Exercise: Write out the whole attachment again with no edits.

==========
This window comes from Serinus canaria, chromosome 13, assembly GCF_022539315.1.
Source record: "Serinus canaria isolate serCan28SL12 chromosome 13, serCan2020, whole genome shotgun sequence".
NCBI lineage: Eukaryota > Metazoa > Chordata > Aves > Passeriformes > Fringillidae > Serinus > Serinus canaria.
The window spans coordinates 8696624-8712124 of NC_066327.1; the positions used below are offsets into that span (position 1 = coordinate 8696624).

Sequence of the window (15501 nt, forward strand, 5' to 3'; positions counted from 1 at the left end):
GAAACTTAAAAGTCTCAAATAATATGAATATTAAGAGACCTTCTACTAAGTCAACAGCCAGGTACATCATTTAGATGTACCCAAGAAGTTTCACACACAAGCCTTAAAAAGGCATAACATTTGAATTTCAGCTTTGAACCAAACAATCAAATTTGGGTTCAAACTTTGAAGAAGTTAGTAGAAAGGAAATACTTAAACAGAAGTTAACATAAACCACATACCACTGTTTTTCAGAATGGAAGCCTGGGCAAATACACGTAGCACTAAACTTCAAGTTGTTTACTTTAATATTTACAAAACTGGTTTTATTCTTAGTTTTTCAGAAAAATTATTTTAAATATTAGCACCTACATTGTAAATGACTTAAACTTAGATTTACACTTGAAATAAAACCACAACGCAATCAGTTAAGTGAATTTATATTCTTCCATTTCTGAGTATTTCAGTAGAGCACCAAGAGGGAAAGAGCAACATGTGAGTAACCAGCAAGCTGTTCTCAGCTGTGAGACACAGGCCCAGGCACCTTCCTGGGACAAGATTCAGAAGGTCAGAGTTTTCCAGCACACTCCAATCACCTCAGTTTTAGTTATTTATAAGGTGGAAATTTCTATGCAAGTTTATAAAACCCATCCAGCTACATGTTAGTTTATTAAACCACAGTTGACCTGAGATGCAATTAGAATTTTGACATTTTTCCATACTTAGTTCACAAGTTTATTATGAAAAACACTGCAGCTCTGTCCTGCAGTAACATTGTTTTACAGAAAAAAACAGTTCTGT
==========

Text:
This window comes from Serinus canaria, chromosome 13, assembly GCF_022539315.1.
Source record: "Serinus canaria isolate serCan28SL12 chromosome 13, serCan2020, whole genome shotgun sequence".
NCBI lineage: Eukaryota > Metazoa > Chordata > Aves > Passeriformes > Fringillidae > Serinus > Serinus canaria.
The window spans coordinates 8696624-8712124 of NC_066327.1; the positions used below are offsets into that span (position 1 = coordinate 8696624).

Sequence of the window (15501 nt, forward strand, 5' to 3'; positions counted from 1 at the left end):
GAAACTTAAAAGTCTCAAATAATATGAATATTAAGAGACCTTCTACTAAGTCAACAGCCAGGTACATCATTTAGATGTACCCAAGAAGTTTCACACACAAGCCTTAAAAAGGCATAACATTTGAATTTCAGCTTTGAACCAAACAATCAAATTTGGGTTCAAACTTTGAAGAAGTTAGTAGAAAGGAAATACTTAAACAGAAGTTAACATAAACCACATACCACTGTTTTTCAGAATGGAAGCCTGGGCAAATACACGTAGCACTAAACTTCAAGTTGTTTACTTTAATATTTACAAAACTGGTTTTATTCTTAGTTTTTCAGAAAAATTATTTTAAATATTAGCACCTACATTGTAAATGACTTAAACTTAGATTTACACTTGAAATAAAACCACAACGCAATCAGTTAAGTGAATTTATATTCTTCCATTTCTGAGTATTTCAGTAGAGCACCAAGAGGGAAAGAGCAACATGTGAGTAACCAGCAAGCTGTTCTCAGCTGTGAGACACAGGCCCAGGCACCTTCCTGGGACAAGATTCAGAAGGTCAGAGTTTTCCAGCACACTCCAATCACCTCAGTTTTAGTTATTTATAAGGTGGAAATTTCTATGCAAGTTTATAAAACCCATCCAGCTACATGTTAGTTTATTAAACCACAGTTGACCTGAGATGCAATTAGAATTTTGACATTTTTCCATACTTAGTTCACAAGTTTATTATGAAAAACACTGCAGCTCTGTCCTGCAGTAACATTGTTTTACAGAAAAAAACAGTTCTGT